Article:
Indians return after tsunami alert
PORT BLAIR, India (CNN) -- A tsunami warning from Indian authorities appeared to be a false alarm, as thousands of panicked residents returned to coastal areas after officials said the warning was meant as advice to be careful, not orders to evacuate.
Thursday's warning triggered panic in hard-hit Tamil Nadu state on India's southeastern coast and the country's remote Andaman and Nicobar Islands, where thousands died in Sunday's tsunamis.
Officials said police decided to take no chances when they ordered people out of the coastal areas. Among those ordered to move several kilometers inland were members of a CNN crew in Nagappattinam in Tamil Nadu.
India's government has been criticized for not having done enough to evacuate coastal areas before Sunday's tsunamis hit.
The 9.0-magnitude earthquake that triggered the tsunamis sent deadly waves to Indonesia, Thailand, Malaysia and Sri Lanka before they struck India's coast. More than 10,000 Indians were killed.
On Thursday, Indian authorities earlier issued a warning on its state media to head for higher ground despite the apparent absence of any major seismological activity.
The alert said there was evidence from foreign experts that a powerful earthquake could occur Thursday afternoon near Australia, triggering another tsunami in the Indian Ocean, the state-run Press Trust of India reported.
Sri Lanka initially said it would follow suit, but then quickly decided against issuing any evacuation orders, although an Indian naval ship off the coast of Galle sent a radio warning into the city.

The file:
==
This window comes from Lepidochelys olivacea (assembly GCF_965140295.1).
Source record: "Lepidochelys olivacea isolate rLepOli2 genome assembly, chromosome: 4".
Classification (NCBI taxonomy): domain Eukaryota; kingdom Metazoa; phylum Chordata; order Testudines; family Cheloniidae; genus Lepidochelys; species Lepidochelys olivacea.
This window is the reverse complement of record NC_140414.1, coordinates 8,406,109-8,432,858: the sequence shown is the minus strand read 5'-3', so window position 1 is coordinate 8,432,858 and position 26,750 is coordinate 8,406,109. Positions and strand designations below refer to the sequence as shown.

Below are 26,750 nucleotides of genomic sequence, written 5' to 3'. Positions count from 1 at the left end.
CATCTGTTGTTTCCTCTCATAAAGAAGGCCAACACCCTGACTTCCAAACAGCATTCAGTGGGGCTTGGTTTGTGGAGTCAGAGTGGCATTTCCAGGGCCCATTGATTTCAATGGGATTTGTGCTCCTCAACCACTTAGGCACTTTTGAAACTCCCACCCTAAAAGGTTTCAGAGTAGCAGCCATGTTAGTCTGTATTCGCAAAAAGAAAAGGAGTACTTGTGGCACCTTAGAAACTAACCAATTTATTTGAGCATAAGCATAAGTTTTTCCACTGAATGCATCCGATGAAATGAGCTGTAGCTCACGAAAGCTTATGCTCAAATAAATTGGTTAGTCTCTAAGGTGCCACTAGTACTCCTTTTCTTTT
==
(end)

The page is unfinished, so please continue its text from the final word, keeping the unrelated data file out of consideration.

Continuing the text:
According to the U.S. Geological Survey, which monitors earthquake activity around the world, the most recent aftershock from Sunday's quake happened Thursday around 11:30 a.m. (4:30 p.m. Wednesday ET), and measured a moderate 5.3 magnitude. It was centered near Indonesia's Sumatra island.
The USGS has recorded more than 70 aftershocks from Sunday's quake, according to the agency's Web site. The strongest measured 7.1 and occurred about three hours after the initial quake, but most have been between 5 and 6 in magnitude. None have produced tsunamis.
USGS geophysicist John Minsch told CNN the center had not recorded any major activity that would spawn a tsunami.
"We have not located any large earthquakes or aftershocks in recent hours," Minsch said at 1 p.m. New Delhi time (2:30 a.m. ET).
CNN Correspondents Ram Ramgopal in Nagappattinam, India; Satinder Bindra near Colombo, Sri Lanka; Suhasini Haidar in Port Blair, India; and Journalist Iqbal Athas near Colombo contributed to this report.